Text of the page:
SAfm: Nkululeko Majozi discusses how we should measure poverty

SAfm: Nkululeko Majozi discusses how we should measure poverty

How should we measure poverty?

Most people who care about measuring poverty—policymakers, academics, non-profit organisations, and the like—agree that the way the government currently determines poverty levels and social security policy does not work.


According to the Studies in Poverty and Inequality Institute (SPII), the national poverty line figures were of great concern, particularly because the Covid-19 Social Relief of Distress Grant (SDG) of R350, does not even meet the food poverty line, now set at R624 a month. They believe that the setting of poverty lines is a choice about what poor people deserve to have, and it is always a choice made by non -poor experts.

How should we measure poverty?

There are three poverty lines in South Africa to guide and determine the indicators of poverty, these are:

The Extreme/food poverty line of R624, this is based on a calculation of the minimum kilojoules/energy required to survive on a day-to-day basis, not live.

The Lower bound poverty line of R840, which is now R890, being based on the food poverty line in addition to non-food essential items that are basic yet neccesary (toothpaste, clothing, etc)

The Upper bound poverty line of R1268, which is now R1235, this includes non-food items as well as the food poverty line, and essential items including transport money, etc.


There is a mismatch in terms of how the government determines poverty and the social security systems in place to assist the people in surviving, the social security systems are meant to ease the burden of poverty,


The cognitive abilities of South African children are being effected in the long run due to inadequate nutrition and malnutrition, the Social Relief of Distress grant (COVID19 grant) brings assistance to people of working age, but the matter at hand is that R350 is simply not enough.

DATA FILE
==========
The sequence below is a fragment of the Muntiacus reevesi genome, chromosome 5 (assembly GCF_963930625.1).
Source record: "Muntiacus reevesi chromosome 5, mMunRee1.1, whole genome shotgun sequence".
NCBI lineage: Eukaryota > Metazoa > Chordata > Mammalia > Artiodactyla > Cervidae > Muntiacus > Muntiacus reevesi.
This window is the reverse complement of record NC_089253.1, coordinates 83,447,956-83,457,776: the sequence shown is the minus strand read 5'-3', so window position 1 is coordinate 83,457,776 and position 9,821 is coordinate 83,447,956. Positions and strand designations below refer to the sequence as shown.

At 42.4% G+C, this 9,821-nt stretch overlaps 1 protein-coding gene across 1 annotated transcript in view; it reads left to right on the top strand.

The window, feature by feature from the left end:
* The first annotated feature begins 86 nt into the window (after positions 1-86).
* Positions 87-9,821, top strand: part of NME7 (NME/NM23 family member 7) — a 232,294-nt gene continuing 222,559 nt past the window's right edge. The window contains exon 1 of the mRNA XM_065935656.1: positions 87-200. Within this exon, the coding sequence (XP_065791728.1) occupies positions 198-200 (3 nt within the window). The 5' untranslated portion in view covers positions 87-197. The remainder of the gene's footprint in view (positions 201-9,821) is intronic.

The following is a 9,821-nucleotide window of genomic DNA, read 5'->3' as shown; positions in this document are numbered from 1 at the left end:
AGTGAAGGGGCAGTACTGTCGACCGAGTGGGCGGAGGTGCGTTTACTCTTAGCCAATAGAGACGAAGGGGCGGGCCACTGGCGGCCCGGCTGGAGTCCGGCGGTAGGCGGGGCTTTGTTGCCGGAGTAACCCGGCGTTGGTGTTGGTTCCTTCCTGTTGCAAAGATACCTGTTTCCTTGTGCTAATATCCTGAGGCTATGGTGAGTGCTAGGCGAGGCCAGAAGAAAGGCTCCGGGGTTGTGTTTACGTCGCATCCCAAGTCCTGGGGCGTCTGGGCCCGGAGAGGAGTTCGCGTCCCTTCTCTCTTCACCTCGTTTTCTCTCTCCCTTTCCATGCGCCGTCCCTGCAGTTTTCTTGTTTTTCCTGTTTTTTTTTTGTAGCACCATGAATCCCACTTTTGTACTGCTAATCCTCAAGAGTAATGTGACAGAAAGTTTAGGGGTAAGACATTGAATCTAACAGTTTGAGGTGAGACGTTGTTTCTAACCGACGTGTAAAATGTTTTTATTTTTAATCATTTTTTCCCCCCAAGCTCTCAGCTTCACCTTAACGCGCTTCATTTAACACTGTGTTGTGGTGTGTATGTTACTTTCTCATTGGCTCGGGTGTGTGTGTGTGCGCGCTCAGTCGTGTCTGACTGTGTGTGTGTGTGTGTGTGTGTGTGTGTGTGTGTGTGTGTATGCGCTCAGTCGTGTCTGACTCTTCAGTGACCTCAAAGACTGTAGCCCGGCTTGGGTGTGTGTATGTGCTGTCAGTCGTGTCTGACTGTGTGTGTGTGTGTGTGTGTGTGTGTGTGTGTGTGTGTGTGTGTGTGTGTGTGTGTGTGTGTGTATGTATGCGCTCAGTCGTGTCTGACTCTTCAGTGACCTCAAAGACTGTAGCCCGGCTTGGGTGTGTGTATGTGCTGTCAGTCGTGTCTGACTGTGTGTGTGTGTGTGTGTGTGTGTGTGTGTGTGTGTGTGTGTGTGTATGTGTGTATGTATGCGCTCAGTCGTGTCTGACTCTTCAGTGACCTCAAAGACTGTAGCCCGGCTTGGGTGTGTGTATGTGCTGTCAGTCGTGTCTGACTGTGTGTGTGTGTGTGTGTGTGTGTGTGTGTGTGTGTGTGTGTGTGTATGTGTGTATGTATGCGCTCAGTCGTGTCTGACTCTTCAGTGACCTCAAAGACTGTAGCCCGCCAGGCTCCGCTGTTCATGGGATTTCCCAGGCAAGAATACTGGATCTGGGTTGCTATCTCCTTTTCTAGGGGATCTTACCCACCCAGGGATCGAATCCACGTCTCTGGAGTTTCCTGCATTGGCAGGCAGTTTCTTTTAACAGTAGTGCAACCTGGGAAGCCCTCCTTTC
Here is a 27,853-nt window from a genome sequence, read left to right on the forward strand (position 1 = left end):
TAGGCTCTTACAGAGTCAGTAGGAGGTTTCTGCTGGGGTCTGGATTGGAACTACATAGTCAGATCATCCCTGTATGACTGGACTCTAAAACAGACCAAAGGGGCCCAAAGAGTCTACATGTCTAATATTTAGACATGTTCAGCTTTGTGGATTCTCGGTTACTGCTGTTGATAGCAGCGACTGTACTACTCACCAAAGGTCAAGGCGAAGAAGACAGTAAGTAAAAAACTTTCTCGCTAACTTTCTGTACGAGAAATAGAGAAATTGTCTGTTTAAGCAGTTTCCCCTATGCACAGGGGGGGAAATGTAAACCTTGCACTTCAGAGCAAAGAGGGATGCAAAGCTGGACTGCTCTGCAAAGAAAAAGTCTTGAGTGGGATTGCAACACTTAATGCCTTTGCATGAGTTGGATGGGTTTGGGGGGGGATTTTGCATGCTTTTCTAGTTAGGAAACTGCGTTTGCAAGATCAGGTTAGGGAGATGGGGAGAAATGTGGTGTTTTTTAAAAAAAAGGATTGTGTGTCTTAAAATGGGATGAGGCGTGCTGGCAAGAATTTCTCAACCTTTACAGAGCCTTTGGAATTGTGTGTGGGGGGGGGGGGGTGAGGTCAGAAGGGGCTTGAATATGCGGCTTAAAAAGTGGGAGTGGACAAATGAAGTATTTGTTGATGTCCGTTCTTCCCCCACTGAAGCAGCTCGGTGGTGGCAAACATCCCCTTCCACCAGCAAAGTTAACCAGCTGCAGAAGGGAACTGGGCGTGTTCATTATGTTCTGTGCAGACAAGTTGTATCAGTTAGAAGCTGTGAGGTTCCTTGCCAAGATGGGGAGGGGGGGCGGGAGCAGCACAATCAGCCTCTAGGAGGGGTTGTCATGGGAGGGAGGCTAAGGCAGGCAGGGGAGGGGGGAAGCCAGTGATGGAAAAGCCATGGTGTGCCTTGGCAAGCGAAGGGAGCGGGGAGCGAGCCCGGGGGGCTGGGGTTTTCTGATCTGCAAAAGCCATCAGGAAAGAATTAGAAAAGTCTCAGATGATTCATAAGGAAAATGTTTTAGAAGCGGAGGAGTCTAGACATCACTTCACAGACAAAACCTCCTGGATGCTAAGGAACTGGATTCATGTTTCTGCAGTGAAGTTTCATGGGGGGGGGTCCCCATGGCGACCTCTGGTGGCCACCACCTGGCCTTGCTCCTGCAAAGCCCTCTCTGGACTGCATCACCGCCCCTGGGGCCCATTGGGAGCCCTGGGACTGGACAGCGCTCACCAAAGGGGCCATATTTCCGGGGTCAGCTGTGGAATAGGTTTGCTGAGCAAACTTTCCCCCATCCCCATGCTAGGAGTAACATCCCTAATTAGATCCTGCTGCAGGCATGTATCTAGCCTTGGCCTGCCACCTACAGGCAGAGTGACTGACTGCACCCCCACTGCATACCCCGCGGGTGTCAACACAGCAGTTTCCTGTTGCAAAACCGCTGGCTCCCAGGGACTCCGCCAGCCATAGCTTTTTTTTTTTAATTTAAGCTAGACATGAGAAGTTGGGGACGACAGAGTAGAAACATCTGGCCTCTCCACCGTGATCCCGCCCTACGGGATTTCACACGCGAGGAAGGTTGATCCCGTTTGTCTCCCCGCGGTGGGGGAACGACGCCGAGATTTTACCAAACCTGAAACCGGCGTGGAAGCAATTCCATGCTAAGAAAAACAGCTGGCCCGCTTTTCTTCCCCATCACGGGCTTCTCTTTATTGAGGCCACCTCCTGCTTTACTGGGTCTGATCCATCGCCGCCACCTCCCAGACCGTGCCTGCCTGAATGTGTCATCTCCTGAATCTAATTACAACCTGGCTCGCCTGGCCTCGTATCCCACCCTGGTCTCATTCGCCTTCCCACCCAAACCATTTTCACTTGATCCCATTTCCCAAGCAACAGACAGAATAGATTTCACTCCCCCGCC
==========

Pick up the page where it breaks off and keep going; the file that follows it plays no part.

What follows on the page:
We are in a situation where we have an economy that doesn’t produce a sufficient number of jobs to employ the people coming into the labour market each year, and these people are not covered in the event of unemployment yet they are effected the most.


For more than 15 years, there has been discussion on a universal basic income, we are pushing as civil society for government to provide South Africans with basic security system to afford the basic items on a month-to-month basis, we have also been calling for a Decent Standard of Living (DSL) measure.

A DSL measure would be a more human centric approach to measuring poverty levels, the methodology is that there are 21 Socially Perceived Necessities (SPNs) that are crucial for people to attain a socially acceptable standard of living which enables them to participate in society with dignity.


The SPNs include food and non-food essential items, such as security and transport, which fall under the R1335, the upper bound poverty line. With a Universal Basic Income (UBI) or Basic Income Grant (BIG), it is monthly payments made to individuals, not per household. Households can pull that money together to survive, and possibly use as capital to generate more income.

There are growing concerns on how a basic income grant would be funded, here is where some finance modules can be found

Big businesses are not in the business of making employment, why is the economy not producing enough jobs? “If you look at successful economies, small and medium enterprises are creating jobs for these countries,” and “Big corporations are no longer in the business of job creation, they are in it for making profits.” Majozi emphasises.

A BIG would provide a basic security to cover basic necessities, people are able to use this money to generate more income, starting small businesses and initiatives that catalyst contributions to the economy as well as informal sector growth.

Source: SAfm